30 April 2009

Spring Lobby Days in DC

The Religious Institute on Sexual Morality, Justice and Healing and the Sexuality Information and Education Council of the United States (SIECUS) sponsored a congressional briefing this week on Religious Support for reducing Unintended Pregnancies and Sexually Transmitted Infections among Youth. WATER was among the co-sponsoring groups.

Speakers included Debra Haffner of the Institute who provided an overview of the issues and Bill Smith of SIECUS who explained the importance of passing REAL Sex Education, the Responsible Education About Life Act (S.611, H.R. 1551), which would provide the first federal money ($50 million) for sex education. The $1.5 billion (yes, billion) in federal and state money for abstinence-only programs of the previous administration failed utterly to teach young people how to be sexually responsible.

Ann Hanson of the United Church of Christ (UCC) informed the staffers and others present about the Our Whole Lives religious education curriculum that the UCC and Unitarian Universalists have developed with great results. Emily Goodstein of Religious Coalition for Reproductive Choice brought the wise voice of young women to the table. Cedric Harmon of City of Refuge Church added pastoral insight from within communities hard hit by HIV/AIDS. Ignacio Castuera, the first National Chaplain of Planned Parenthood Federation of America, spoke of the need for sex education within Hispanic communities.

The message of the day was that progressive religious groups are foursquare behind federal funding for sex education and also perfectly wiling to let those whose religious views keep them from supporting it to opt out of programs for their own children. In a democratic society that seems like a fair and prudent way forward.

I walked across the Capitol lawn to Union Station on a gorgeous sunny day to return to the office. I ran into the protest by ADAPT, dozens of people in wheelchairs lined up across busy Capital Hill streets on both the House and Senate sides of the area. They seek passage of legislation to make more choices available to people who receive disability funding (Community Choice Act, S. 683, H.B.1670). They want to be able to live at home rather than have to go to nursing homes or other institutions. Almost 200 people were arrested and hundreds more scaled the steps of the Capitol, some leaving their chairs below, to dramatize their views (

At the same time, colleagues from the third annual Transgender Religious Leaders Summit, co-sponsored by the Center for Lesbian and Gay Studies in religion and Ministry (CLGS) and the National Center for Transgender Equality were lobbying their representatives for trans rights. I could not help but think what a new day it is in DC, how there is hope in the air that some of these basic justice issues will be solved in the near future. Ah, spring in a new era.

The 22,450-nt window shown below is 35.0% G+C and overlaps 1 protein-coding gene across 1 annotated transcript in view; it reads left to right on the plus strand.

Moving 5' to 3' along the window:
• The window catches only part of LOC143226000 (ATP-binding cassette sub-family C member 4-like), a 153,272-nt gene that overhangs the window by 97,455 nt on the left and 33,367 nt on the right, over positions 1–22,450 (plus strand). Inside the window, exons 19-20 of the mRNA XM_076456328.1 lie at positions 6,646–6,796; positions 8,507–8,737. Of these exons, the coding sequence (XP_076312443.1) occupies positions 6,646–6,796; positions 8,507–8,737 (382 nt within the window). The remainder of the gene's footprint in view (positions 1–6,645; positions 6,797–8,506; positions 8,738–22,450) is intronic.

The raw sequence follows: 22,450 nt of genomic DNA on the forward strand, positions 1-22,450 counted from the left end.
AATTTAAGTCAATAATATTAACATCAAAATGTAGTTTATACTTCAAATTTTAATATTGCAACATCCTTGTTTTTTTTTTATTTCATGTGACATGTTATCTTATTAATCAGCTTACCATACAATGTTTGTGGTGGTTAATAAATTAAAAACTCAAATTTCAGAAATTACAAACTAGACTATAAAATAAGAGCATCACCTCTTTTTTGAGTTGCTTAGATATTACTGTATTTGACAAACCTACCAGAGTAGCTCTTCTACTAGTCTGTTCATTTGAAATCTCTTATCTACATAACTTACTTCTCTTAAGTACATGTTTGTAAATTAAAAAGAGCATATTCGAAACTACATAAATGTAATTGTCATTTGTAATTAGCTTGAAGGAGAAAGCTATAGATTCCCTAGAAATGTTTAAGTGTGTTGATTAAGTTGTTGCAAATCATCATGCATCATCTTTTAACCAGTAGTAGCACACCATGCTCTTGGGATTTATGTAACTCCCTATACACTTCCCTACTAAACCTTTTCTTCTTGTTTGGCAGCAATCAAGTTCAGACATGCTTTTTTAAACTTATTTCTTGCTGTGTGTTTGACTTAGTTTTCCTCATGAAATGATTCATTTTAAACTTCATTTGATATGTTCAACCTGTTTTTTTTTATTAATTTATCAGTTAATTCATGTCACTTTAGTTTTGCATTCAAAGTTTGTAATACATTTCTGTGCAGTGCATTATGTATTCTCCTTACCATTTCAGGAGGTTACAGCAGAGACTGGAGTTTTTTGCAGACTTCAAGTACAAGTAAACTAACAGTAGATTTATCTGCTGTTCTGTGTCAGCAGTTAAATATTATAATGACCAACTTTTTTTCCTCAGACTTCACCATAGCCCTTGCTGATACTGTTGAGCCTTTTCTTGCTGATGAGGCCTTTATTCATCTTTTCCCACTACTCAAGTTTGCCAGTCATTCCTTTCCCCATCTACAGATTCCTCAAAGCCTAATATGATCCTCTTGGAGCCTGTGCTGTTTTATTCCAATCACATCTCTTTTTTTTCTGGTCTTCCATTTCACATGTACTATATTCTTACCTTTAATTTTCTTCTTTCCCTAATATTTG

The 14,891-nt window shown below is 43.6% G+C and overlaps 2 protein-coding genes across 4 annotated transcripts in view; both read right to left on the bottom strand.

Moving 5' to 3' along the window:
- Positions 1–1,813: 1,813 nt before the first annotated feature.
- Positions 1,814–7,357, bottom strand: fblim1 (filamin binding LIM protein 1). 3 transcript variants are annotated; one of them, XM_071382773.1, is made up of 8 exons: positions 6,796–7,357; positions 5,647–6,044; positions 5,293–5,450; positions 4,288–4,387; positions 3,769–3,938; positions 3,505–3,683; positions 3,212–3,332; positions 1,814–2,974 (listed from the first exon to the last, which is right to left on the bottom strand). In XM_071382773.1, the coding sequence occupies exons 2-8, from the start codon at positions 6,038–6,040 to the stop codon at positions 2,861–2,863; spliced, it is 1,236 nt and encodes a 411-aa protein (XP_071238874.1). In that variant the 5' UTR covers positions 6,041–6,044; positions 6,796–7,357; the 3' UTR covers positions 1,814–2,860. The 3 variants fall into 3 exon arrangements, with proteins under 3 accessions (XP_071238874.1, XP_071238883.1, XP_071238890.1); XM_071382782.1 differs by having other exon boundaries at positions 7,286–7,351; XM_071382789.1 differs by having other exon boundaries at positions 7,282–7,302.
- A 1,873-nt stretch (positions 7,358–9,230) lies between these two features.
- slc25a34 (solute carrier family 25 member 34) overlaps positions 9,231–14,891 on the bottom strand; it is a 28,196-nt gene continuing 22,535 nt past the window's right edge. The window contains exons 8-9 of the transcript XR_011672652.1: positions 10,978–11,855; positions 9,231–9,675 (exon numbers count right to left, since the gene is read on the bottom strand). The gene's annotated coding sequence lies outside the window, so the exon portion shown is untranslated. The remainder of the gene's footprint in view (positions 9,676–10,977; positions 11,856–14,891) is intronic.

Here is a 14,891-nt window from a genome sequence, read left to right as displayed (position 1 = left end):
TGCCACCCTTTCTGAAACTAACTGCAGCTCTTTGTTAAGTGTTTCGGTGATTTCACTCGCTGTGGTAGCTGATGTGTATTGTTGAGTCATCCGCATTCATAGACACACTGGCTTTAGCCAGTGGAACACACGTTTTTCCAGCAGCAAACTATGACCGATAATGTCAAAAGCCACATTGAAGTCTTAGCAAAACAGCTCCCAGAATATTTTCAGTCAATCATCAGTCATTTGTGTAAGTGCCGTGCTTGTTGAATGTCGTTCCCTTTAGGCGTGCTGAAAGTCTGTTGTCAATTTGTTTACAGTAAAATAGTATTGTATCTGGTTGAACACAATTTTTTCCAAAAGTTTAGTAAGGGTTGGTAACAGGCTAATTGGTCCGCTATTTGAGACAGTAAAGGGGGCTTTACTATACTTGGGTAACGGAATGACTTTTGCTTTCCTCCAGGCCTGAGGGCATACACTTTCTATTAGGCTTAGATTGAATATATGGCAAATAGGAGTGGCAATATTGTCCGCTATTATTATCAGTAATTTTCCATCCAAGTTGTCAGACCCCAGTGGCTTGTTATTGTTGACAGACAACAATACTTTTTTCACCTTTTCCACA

-- Mary E. Hunt


  1. I, too, welcomed the essence of a new era (along with spring) on the Hill. What a difference it makes to be attending a briefing on comprehensive sex education when we now have a President who supports such a thing, not to mention even uses that language! I sensed a shift in the collective psyche in the room as we discussed the importance of passing the REAL ACT, with the hope that it is actually possible to do so.

    Following the briefing, I attended an afternoon colloquim with other religious groups working on comprehensive sex ed issues. Together we heard from one another about ways our organizations are working to address these issues, discussed what's not getting done that needs to, and brainstormed possibilities and actions for how to meet such needs.

    We also addressed the "common ground" language and ideology surrounding groups working on comprehensive sex ed, asking "What is the criteria for common ground?" and "With whom can we find common ground?" We want to move forward recognizing that a) we don't necessarily have much in common with groups working on sex ed that's not comprehensive, b) there is a tendancy to be fearful and shut down in reaction to this (not necessarily the most effective choice), and c) as progressive groups incorporating a variety of perspectives about sex ed, we in fact do make up much of the common ground!

    I biked back uptown at the end of that gorgeous spring afternoon, hopeful that something fresh for sex ed was in bloom.

    -- Anna B. Roeschley

  2. what a lovely recap! thanks to both of you for being there.